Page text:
Did you enter college unsure of what career you wanted? Some students who decide on a career after entering college will find the university they are attending does not offer the major they need. Students in this situation, who decide not to transfer colleges, must find more unconventional ways of preparing for graduate school.
I entered college expecting to major in biology, with the ultimate goal of landing a job helping others learn the subject. But I had no definite career plans. I remained uncertain of what career I wanted to pursue throughout my first year of college. This changed after I decided to spend my summer on campus, working with a team of professors on a project creating a non-majors biology textbook called BioBook.
My role in building BioBook has been as a writer and editor. After working on the project for a year, I began searching for a career that would combine my love of teaching, writing and biology. Through some online research, I learned about scientific writing.
Scientific writers are not required to have a master’s degree, but having one would make me a more competitive job applicant. Since I started considering this profession, I have been looking into various graduate programs. I was glad to discover most scientific-writing graduate programs will accept applicants with undergraduate majors in biology. However, to prepare for these programs I needed to learn more about journalism.
To meet this challenge, I took an online course in scientific writing to learn the basics. In addition, I am interning this semester with the communications and external relations department at Wake Forest. Through this internship, I hope to build a portfolio and learn more about the process of pitching, crafting and publishing a story.
Even though I will not graduate with a degree in scientific writing, I am confident that my experiences will prepare me for a job in the field.
Holly Hinshelwood came to college unsure of what career she wanted to pursue. Like most liberal arts students, she spent her first year taking a diversity of classes. She most enjoyed her linguistics class and began looking at careers that used linguistics and, per her mom’s recommendation, discovered speech pathology.
After researching the career and shadowing a speech therapist, Hinshelwood decided she wanted to be a speech pathologist. The only problem was that her university only offered a minor in linguistics. Hinshelwood considered transferring colleges, but she ultimately decided not to because she valued the community she had found during her first year on campus. However, the decision not to transfer meant she needed to consider how she could tailor her coursework to her future career.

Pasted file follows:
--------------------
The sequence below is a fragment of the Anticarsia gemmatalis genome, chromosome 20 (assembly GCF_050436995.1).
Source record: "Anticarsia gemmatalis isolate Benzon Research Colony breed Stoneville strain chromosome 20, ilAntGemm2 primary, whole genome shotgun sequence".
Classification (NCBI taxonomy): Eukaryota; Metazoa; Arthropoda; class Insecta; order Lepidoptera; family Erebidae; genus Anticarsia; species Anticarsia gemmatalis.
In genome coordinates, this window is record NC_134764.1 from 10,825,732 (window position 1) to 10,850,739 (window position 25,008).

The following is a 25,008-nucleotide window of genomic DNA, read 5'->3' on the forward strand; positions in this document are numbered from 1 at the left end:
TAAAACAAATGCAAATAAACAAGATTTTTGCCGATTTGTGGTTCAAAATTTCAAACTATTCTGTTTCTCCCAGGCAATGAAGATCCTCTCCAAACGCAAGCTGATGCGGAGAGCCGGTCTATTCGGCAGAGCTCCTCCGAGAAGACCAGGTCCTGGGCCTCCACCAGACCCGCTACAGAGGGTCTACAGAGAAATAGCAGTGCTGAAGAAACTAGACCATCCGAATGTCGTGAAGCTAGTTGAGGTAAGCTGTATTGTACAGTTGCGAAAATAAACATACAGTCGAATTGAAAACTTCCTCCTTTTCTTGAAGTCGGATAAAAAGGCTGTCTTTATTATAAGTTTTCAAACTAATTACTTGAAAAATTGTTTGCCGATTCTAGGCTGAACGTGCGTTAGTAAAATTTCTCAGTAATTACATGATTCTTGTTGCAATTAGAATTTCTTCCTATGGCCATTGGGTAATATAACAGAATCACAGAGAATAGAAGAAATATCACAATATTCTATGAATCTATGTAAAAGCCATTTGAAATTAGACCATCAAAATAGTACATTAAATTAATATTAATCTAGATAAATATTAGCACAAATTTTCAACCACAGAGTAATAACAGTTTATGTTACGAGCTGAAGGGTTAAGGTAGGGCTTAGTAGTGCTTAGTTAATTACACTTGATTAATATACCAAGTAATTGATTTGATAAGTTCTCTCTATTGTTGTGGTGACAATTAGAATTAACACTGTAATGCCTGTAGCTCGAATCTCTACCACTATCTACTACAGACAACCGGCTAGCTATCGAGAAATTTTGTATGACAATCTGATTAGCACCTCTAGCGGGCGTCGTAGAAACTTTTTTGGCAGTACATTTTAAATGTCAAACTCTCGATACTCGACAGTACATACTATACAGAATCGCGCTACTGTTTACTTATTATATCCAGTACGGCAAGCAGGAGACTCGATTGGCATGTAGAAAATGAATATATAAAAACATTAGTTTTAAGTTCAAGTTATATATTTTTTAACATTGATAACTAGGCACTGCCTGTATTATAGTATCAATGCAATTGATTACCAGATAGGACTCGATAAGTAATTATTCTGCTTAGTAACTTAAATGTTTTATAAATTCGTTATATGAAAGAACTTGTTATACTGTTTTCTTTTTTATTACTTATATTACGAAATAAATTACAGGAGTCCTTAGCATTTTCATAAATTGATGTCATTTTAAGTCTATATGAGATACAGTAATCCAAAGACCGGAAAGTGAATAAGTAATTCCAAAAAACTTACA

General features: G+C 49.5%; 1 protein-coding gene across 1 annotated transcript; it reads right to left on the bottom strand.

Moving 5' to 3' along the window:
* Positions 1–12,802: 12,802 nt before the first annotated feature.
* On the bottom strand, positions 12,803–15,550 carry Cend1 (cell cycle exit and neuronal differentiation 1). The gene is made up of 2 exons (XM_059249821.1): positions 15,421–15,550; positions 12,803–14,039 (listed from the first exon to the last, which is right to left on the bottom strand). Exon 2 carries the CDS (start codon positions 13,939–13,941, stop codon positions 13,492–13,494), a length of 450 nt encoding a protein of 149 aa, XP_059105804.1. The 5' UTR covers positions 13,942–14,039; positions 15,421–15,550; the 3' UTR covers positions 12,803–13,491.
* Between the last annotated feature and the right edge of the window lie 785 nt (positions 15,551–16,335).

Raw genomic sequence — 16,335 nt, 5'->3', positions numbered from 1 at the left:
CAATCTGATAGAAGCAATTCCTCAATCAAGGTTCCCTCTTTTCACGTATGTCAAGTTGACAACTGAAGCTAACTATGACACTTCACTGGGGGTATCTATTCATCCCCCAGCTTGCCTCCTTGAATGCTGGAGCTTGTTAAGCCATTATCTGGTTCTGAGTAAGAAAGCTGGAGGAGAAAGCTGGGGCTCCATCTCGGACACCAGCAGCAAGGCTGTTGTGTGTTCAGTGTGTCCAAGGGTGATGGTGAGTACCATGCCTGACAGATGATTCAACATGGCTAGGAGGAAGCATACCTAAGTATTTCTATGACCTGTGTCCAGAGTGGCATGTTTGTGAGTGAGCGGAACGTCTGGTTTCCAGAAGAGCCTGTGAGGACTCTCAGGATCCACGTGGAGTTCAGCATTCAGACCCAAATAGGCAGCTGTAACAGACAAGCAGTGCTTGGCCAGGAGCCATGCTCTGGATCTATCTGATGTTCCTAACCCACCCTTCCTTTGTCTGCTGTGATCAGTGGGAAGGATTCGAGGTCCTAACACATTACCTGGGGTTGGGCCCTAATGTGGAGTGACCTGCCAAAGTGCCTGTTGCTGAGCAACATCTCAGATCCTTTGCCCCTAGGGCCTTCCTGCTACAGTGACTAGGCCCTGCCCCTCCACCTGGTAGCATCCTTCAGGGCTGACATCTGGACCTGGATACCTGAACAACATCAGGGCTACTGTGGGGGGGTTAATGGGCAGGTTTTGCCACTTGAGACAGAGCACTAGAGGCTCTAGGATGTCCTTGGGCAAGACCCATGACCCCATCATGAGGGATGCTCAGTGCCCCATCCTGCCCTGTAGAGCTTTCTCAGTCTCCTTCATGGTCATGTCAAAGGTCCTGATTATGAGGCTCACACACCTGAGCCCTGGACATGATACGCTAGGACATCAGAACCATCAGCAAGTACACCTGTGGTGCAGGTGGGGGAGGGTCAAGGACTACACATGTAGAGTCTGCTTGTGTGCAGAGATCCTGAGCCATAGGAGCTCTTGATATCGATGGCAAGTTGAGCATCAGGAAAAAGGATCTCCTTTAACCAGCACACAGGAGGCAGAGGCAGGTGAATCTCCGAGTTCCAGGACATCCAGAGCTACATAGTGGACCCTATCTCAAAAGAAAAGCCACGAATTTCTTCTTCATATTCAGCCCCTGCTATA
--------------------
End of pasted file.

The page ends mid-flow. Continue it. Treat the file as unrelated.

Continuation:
During her sophomore year, Hinshelwood decided to major in Spanish and minor in linguistics, with the plan to take as many linguistic courses as possible, even if the hours exceeded the amount required for her minor. She also discussed courses with professors to determine which ones would most prepare her for speech pathology. In addition, Hinshelwood gained experiences that furthered her career goals by studying abroad twice — once in Spain and once in New Zealand.
Hinshelwood went to Spain hoping to become fluent in Spanish. While there, she was frustrated by her inability to fully express herself and began to understand the challenges faced by bilingual speakers. This has led her to consider being a bilingual speech pathologist. After studying in Spain, she spent the next semester at the University of Canterbury in New Zealand. This opportunity allowed her to study speech pathology and gain a better sense of the field.
Hinshelwood never regretted her decision not to transfer, and is now applying to graduate schools. While some may have doubted Hinshelwood’s course of action, through careful planning, she was able to utilize the opportunities available to build a commendable application.
You can always pursue the career you want. Even if the college you attend does not offer the major you need, there are other ways to prepare for your career. You can apply for internships in your career field, take online classes or even study abroad to learn needed skills and take relevant courses. It is possible to prepare for your dream career, regardless of your undergraduate degree. All it takes is creativity and careful planning.
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